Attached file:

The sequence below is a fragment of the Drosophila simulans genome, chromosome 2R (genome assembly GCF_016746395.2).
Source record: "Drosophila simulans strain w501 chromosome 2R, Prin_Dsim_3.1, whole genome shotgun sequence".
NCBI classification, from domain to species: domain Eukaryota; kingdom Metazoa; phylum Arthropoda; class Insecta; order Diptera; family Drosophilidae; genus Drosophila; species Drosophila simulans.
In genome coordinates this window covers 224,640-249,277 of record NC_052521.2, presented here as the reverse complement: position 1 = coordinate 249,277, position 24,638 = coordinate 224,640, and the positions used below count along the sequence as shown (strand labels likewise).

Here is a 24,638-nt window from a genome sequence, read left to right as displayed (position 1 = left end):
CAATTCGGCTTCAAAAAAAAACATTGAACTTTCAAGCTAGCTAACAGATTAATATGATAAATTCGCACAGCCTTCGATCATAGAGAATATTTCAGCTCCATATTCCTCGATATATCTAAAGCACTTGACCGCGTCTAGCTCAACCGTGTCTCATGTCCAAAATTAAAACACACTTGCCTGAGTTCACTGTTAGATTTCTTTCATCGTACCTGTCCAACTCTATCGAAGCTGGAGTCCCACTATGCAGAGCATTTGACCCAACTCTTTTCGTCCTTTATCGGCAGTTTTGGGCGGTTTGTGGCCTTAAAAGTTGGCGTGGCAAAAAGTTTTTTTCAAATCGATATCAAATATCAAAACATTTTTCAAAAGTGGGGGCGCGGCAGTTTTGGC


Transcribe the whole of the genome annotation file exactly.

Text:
The sequence below is a fragment of the Drosophila simulans genome, chromosome 2R (genome assembly GCF_016746395.2).
Source record: "Drosophila simulans strain w501 chromosome 2R, Prin_Dsim_3.1, whole genome shotgun sequence".
NCBI classification, from domain to species: domain Eukaryota; kingdom Metazoa; phylum Arthropoda; class Insecta; order Diptera; family Drosophilidae; genus Drosophila; species Drosophila simulans.
In genome coordinates this window covers 224,640-249,277 of record NC_052521.2, presented here as the reverse complement: position 1 = coordinate 249,277, position 24,638 = coordinate 224,640, and the positions used below count along the sequence as shown (strand labels likewise).

Here is a 24,638-nt window from a genome sequence, read left to right as displayed (position 1 = left end):
CAATTCGGCTTCAAAAAAAAACATTGAACTTTCAAGCTAGCTAACAGATTAATATGATAAATTCGCACAGCCTTCGATCATAGAGAATATTTCAGCTCCATATTCCTCGATATATCTAAAGCACTTGACCGCGTCTAGCTCAACCGTGTCTCATGTCCAAAATTAAAACACACTTGCCTGAGTTCACTGTTAGATTTCTTTCATCGTACCTGTCCAACTCTATCGAAGCTGGAGTCCCACTATGCAGAGCATTTGACCCAACTCTTTTCGTCCTTTATCGGCAGTTTTGGGCGGTTTGTGGCCTTAAAAGTTGGCGTGGCAAAAAGTTTTTTTCAAATCGATATCAAATATCAAAACATTTTTCAAAAGTGGGGGCGCGGCAGTTTTGGC